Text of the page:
ESG and Securitisation: ESG disclosures for certain STS securitisations
The European Supervisory Authorities (ESAs) have submitted final draft regulatory technical standards (RTS) to the European Commission setting out ESG disclosures for STS securitisations (both non-ABCP traditional and on-balance sheet) where the underlying exposures are residential loans, auto loans and leases.
For these types of STS securitisations, the EU Securitisation Regulation (EUSR) requires the originator and sponsor to “publish the available information related to the environmental performance” of the underlying assets as part of their transparency disclosures. In 2021, as part of the Capital Markets Recovery Package, the EUSR was amended to let originators opt to publish “the available information related to the principal adverse impacts” (PAI) of the underlying assets instead. The ESAs were tasked with preparing RTS on the content, methodology and presentation of that PAI information based (to the extent possible) on those set out in the RTS under the Sustainable Finance Disclosures Regulation (SFDR).
The ESAs reiterated that these RTS are not a framework for sustainable securitisation, but are instead designed to give originators the option to disclose PAIs of underlying assets in certain STS securitisations using SFDR-based reporting (with some PAI indicators (those relating to motor vehicles) drawn from the Climate Delegated Act under the Taxonomy Regulation as there is no equivalent in the SFDR).
Once the RTS come into force, originators can still decide to continue to comply with the original disclosure requirements (on environmental performance) instead, rather than opting for PAI disclosure.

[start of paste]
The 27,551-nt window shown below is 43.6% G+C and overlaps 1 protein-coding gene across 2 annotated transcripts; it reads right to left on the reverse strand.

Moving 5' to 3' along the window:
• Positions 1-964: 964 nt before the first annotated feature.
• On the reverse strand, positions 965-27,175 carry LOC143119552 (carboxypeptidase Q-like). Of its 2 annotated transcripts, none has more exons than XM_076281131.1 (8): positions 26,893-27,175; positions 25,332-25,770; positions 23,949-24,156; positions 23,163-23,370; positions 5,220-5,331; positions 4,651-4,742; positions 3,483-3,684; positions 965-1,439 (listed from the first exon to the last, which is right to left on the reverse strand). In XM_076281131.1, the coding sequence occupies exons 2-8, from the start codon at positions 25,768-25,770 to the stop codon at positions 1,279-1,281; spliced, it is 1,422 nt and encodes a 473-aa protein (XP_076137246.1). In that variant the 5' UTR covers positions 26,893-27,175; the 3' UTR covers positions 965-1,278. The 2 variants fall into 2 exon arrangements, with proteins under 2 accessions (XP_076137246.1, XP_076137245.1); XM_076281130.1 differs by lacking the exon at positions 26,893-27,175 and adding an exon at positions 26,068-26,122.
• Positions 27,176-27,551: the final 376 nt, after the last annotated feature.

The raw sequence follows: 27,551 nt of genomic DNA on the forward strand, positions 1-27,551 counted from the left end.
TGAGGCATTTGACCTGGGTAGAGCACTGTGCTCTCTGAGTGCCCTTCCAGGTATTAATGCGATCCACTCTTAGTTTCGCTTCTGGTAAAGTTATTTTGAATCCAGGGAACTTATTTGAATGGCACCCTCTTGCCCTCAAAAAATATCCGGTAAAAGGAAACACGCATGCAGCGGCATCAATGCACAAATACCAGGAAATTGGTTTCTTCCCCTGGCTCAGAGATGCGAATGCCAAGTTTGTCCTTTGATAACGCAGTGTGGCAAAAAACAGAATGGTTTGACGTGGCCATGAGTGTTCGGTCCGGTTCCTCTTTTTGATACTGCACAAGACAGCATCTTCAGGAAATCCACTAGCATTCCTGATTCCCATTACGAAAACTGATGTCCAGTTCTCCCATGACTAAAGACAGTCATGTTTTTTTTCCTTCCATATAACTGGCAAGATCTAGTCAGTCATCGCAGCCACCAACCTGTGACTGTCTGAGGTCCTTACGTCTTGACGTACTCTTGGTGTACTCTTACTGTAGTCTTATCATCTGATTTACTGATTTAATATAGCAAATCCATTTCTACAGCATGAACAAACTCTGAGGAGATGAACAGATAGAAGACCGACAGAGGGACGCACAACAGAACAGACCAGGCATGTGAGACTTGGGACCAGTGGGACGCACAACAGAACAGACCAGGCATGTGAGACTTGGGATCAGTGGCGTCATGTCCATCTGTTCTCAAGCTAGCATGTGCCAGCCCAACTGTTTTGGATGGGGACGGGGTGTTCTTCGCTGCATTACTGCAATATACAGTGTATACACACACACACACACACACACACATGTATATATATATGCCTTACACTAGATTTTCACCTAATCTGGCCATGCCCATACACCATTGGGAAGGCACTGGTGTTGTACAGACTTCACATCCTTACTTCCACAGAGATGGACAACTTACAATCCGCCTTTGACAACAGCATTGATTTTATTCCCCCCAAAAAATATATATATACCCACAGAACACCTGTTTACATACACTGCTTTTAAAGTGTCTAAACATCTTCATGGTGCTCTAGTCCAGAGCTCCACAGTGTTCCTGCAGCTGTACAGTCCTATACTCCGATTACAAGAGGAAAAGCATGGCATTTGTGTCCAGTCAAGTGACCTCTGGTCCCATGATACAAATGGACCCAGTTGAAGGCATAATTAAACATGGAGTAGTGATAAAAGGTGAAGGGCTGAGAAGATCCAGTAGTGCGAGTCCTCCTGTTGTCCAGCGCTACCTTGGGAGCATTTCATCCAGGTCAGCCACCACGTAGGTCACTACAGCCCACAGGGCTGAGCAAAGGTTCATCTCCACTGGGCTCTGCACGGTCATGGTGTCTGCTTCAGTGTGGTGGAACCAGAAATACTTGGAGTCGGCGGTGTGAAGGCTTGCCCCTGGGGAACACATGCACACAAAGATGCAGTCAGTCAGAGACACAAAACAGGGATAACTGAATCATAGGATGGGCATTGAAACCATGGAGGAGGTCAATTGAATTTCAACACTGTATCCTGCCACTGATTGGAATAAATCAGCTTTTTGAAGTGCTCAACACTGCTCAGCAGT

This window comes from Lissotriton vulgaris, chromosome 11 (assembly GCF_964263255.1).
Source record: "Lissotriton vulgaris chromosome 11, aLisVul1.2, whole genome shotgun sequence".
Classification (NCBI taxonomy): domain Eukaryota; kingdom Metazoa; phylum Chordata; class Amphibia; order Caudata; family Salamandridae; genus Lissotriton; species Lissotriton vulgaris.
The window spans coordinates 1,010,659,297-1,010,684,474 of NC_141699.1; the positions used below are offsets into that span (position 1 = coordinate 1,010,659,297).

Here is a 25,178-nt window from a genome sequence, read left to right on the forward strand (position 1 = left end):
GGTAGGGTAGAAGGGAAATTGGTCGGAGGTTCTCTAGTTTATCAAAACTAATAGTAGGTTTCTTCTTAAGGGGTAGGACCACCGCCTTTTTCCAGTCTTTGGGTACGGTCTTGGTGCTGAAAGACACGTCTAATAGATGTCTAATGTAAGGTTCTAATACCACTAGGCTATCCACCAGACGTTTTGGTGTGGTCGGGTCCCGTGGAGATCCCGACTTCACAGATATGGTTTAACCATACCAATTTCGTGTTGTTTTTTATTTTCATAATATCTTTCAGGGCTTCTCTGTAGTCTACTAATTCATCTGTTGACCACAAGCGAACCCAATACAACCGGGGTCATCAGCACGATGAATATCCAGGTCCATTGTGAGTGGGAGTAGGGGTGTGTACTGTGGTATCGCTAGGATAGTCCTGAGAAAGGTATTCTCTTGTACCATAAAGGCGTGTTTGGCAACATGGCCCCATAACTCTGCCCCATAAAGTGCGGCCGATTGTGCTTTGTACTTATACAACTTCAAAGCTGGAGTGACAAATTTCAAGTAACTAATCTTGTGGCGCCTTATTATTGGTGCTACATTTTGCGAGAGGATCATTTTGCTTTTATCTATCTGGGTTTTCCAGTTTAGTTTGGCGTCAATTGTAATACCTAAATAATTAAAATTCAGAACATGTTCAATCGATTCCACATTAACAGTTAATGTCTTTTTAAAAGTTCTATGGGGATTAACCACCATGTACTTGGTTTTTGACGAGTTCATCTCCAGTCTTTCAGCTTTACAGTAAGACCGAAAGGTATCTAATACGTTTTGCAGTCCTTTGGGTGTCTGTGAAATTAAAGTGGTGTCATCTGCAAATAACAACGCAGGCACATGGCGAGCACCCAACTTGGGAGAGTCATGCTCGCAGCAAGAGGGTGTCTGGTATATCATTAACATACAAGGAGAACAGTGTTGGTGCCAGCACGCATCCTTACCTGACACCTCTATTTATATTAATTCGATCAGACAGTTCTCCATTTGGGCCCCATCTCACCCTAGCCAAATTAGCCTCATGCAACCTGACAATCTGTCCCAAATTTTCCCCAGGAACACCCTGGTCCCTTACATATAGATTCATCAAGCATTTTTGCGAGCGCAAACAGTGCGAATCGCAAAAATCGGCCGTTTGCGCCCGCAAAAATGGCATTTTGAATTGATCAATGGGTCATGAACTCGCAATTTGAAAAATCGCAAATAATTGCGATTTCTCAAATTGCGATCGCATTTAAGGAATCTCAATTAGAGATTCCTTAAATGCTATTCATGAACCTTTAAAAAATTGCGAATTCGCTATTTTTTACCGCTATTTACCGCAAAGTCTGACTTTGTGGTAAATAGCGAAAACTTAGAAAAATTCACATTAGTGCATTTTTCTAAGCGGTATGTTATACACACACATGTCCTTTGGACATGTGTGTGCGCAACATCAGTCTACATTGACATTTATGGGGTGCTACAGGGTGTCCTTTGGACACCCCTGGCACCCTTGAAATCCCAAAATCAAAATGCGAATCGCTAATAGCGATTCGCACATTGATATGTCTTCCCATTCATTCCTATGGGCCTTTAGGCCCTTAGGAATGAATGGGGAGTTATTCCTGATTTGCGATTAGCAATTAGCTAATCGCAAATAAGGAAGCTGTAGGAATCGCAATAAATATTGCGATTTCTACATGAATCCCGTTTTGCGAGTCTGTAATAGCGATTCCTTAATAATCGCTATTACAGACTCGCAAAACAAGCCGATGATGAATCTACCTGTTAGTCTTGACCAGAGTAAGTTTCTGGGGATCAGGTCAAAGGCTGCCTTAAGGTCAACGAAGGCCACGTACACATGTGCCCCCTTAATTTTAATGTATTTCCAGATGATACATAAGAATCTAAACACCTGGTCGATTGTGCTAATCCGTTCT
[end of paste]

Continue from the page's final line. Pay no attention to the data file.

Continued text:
Publication of the final RTS follows a 2-month consultation by the ESAs in mid-2022. As part of that consultation, they sought views on whether the optional PAI disclosure framework could be extended to STS securitisations with other types of underlying exposures. Feedback was mixed, so the framework is not being extended beyond residential loans, auto loans and leases at the moment. Other key points highlighted by the ESAs in response to feedback received as part of the consultation included:
- No grandfathering/transitional provisions have been included because originators can simply continue to disclose environmental performance information in line with the original requirement until such time as they are in a position to switch to the PAI disclosure regime if they wish to do so.
- On frequency of reporting, it will remain quarterly in line with the quarterly reporting obligation for information on underlying exposures under Article 7(1)(a) of the EUSR (and that information should also be made available pre-pricing).
- Supervision of compliance with the requirements of the optional disclosure regime will rest with the competent authority responsible for supervising compliance with the STS provisions of the EUSR.
- If an originator selects the optional disclosure regime, the PAI information must be disclosed in accordance with the RTS. The RTS distinguish between (a) the publication of information on mandatory indicators, and (b) the publication of information on additional indicators. For additional indicators, originators will only be required to report (where information is available) on one social or governance-related factor, and one environmental or climate-related factor.
- The original proposal for a mandatory non-green asset ratio indicator for all asset classes covered by the RTS was not carried through into the final form RTS in light of feedback received by the ESAs to that point in 2022 consultation.
The Commission is expected to endorse the RTS within 3 months. They will come into force 20 days after they are published in the Official Journal and originators of in-scope STS securitisations who wish to disclose PAIs in place of environmental performance may opt to do so once they are in a position to comply with the RTS.